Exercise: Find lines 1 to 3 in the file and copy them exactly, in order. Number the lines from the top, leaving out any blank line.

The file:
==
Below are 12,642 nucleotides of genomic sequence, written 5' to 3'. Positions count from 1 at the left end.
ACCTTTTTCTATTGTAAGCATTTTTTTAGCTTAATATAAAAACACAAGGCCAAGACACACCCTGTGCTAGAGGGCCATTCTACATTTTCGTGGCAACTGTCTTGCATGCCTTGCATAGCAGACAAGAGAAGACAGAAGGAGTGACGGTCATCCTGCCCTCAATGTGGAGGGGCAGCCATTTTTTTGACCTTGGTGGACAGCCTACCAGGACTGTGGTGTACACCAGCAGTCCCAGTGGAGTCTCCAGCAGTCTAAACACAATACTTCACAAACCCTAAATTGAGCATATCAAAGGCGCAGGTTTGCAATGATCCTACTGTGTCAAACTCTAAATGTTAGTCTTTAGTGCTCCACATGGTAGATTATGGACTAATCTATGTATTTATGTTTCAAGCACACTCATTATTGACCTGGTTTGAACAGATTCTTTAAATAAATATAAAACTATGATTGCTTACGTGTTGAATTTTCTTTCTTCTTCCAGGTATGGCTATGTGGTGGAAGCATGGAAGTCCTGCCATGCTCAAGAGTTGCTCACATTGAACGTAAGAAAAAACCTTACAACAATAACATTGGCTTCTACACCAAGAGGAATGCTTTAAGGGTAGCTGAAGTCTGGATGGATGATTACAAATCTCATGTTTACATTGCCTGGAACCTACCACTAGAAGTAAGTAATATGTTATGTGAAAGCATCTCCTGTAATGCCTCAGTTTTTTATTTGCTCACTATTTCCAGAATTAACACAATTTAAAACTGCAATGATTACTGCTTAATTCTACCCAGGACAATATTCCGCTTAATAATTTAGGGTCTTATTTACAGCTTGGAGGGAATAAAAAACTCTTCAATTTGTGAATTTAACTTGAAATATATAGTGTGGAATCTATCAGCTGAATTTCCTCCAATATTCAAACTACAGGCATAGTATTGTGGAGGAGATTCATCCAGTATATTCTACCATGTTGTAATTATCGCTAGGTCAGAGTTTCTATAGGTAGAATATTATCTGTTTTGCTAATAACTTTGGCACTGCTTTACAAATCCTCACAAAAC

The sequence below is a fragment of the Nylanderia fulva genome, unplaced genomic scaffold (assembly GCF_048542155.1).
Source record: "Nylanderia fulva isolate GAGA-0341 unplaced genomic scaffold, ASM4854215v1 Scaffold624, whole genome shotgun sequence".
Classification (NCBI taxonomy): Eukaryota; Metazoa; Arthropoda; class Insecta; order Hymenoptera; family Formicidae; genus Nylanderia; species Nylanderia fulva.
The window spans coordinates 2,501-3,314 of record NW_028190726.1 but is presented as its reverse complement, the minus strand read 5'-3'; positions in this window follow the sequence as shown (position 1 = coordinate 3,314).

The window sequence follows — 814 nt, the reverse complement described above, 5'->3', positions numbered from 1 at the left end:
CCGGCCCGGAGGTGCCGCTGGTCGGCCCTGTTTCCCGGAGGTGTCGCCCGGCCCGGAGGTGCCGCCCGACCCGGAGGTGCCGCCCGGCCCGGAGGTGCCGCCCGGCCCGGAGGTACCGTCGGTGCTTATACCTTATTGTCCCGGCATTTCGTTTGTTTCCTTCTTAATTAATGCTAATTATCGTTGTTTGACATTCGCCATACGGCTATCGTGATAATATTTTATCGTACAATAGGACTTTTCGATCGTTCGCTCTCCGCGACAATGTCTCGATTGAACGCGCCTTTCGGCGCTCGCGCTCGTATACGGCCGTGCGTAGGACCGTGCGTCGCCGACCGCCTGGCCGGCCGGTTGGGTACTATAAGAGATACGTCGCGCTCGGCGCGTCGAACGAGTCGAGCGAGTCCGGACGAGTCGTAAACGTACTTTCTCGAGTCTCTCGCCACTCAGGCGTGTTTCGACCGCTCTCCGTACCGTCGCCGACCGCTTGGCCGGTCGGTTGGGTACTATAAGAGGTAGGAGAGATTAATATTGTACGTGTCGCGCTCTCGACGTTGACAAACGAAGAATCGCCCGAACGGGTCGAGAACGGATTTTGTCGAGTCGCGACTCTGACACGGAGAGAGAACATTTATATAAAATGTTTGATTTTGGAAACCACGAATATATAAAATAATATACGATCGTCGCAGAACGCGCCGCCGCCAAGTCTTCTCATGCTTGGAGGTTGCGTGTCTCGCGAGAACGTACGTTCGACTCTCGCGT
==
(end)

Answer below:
Below are 12,642 nucleotides of genomic sequence, written 5' to 3'. Positions count from 1 at the left end.
ACCTTTTTCTATTGTAAGCATTTTTTTAGCTTAATATAAAAACACAAGGCCAAGACACACCCTGTGCTAGAGGGCCATTCTACATTTTCGTGGCAACTGTCTTGCATGCCTTGCATAGCAGACAAGAGAAGACAGAAGGAGTGACGGTCATCCTGCCCTCAATGTGGAGGGGCAGCCATTTTTTTGACCTTGGTGGACAGCCTACCAGGACTGTGGTGTACACCAGCAGTCCCAGTGGAGTCTCCAGCAGTCTAAACACAATACTTCACAAACCCTAAATTGAGCATATCAAAGGCGCAGGTTTGCAATGATCCTACTGTGTCAAACTCTAAATGTTAGTCTTTAGTGCTCCACATGGTAGATTATGGACTAATCTATGTATTTATGTTTCAAGCACACTCATTATTGACCTGGTTTGAACAGATTCTTTAAATAAATATAAAACTATGATTGCTTACGTGTTGAATTTTCTTTCTTCTTCCAGGTATGGCTATGTGGTGGAAGCATGGAAGTCCTGCCATGCTCAAGAGTTGCTCACATTGAACGTAAGAAAAAACCTTACAACAATAACATTGGCTTCTACACCAAGAGGAATGCTTTAAGGGTAGCTGAAGTCTGGATGGATGATTACAAATCTCATGTTTACATTGCCTGGAACCTACCACTAGAAGTAAGTAATATGTTATGTGAAAGCATCTCCTGTAATGCCTCAGTTTTTTATTTGCTCACTATTTCCAGAATTAACACAATTTAAAACTGCAATGATTACTGCTTAATTCTACCCAGGACAATATTCCGCTTAATAATTTAGGGTCTTATTTACAGCTTGGAGGGAATAAAAAACTCTTCAATTTGTGAATTTAACTTGAAATATATAGTGTGGAATCTATCAGCTGAATTTCCTCCAATATTCAAACTACAGGCATAGTATTGTGGAGGAGATTCATCCAGTATATTCTACCATGTTGTAATTATCGCTAGGTCAGAGTTTCTATAGGTAGAATATTATCTGTTTTGCTAATAACTTTGGCACTGCTTTACAAATCCTCACAAAAC

The sequence below is a fragment of the Nylanderia fulva genome, unplaced genomic scaffold (assembly GCF_048542155.1).